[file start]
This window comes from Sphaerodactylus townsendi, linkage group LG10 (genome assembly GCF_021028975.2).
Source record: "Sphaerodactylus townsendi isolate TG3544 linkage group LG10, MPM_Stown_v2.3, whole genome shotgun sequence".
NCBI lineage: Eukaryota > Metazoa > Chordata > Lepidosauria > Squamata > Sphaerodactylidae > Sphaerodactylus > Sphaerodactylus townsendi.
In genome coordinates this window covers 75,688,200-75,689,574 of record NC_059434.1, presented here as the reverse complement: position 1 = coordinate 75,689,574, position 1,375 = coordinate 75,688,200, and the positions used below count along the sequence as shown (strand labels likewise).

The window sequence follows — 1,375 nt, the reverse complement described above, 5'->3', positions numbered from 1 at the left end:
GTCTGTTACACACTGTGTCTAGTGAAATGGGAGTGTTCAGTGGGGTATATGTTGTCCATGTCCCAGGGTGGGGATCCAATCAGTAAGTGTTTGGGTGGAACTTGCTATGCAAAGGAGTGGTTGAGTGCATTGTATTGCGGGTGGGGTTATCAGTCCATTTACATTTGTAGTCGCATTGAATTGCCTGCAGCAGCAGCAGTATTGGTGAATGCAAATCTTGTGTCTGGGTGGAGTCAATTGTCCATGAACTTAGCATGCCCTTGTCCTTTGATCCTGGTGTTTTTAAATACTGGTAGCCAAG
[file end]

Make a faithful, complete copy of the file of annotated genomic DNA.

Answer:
This window comes from Sphaerodactylus townsendi, linkage group LG10 (genome assembly GCF_021028975.2).
Source record: "Sphaerodactylus townsendi isolate TG3544 linkage group LG10, MPM_Stown_v2.3, whole genome shotgun sequence".
NCBI lineage: Eukaryota > Metazoa > Chordata > Lepidosauria > Squamata > Sphaerodactylidae > Sphaerodactylus > Sphaerodactylus townsendi.
In genome coordinates this window covers 75,688,200-75,689,574 of record NC_059434.1, presented here as the reverse complement: position 1 = coordinate 75,689,574, position 1,375 = coordinate 75,688,200, and the positions used below count along the sequence as shown (strand labels likewise).

The window sequence follows — 1,375 nt, the reverse complement described above, 5'->3', positions numbered from 1 at the left end:
GTCTGTTACACACTGTGTCTAGTGAAATGGGAGTGTTCAGTGGGGTATATGTTGTCCATGTCCCAGGGTGGGGATCCAATCAGTAAGTGTTTGGGTGGAACTTGCTATGCAAAGGAGTGGTTGAGTGCATTGTATTGCGGGTGGGGTTATCAGTCCATTTACATTTGTAGTCGCATTGAATTGCCTGCAGCAGCAGCAGTATTGGTGAATGCAAATCTTGTGTCTGGGTGGAGTCAATTGTCCATGAACTTAGCATGCCCTTGTCCTTTGATCCTGGTGTTTTTAAATACTGGTAGCCAAG